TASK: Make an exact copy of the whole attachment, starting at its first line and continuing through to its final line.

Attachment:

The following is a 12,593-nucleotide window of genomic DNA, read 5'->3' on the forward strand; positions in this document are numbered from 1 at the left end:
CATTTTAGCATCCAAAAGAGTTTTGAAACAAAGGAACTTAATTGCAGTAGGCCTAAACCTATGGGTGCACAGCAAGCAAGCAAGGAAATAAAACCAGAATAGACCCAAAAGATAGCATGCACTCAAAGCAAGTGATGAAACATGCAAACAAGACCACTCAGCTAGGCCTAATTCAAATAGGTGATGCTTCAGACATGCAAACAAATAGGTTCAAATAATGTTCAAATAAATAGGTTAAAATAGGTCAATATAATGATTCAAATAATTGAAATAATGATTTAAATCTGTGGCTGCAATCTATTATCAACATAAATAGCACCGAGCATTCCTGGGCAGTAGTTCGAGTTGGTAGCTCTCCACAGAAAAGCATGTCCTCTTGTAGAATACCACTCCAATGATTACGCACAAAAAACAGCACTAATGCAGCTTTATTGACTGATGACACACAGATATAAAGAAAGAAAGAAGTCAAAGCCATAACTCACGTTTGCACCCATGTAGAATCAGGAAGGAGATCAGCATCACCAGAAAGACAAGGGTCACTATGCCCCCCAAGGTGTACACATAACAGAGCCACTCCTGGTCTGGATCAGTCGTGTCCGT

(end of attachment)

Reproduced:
The following is a 12,593-nucleotide window of genomic DNA, read 5'->3' on the forward strand; positions in this document are numbered from 1 at the left end:
CATTTTAGCATCCAAAAGAGTTTTGAAACAAAGGAACTTAATTGCAGTAGGCCTAAACCTATGGGTGCACAGCAAGCAAGCAAGGAAATAAAACCAGAATAGACCCAAAAGATAGCATGCACTCAAAGCAAGTGATGAAACATGCAAACAAGACCACTCAGCTAGGCCTAATTCAAATAGGTGATGCTTCAGACATGCAAACAAATAGGTTCAAATAATGTTCAAATAAATAGGTTAAAATAGGTCAATATAATGATTCAAATAATTGAAATAATGATTTAAATCTGTGGCTGCAATCTATTATCAACATAAATAGCACCGAGCATTCCTGGGCAGTAGTTCGAGTTGGTAGCTCTCCACAGAAAAGCATGTCCTCTTGTAGAATACCACTCCAATGATTACGCACAAAAAACAGCACTAATGCAGCTTTATTGACTGATGACACACAGATATAAAGAAAGAAAGAAGTCAAAGCCATAACTCACGTTTGCACCCATGTAGAATCAGGAAGGAGATCAGCATCACCAGAAAGACAAGGGTCACTATGCCCCCCAAGGTGTACACATAACAGAGCCACTCCTGGTCTGGATCAGTCGTGTCCGT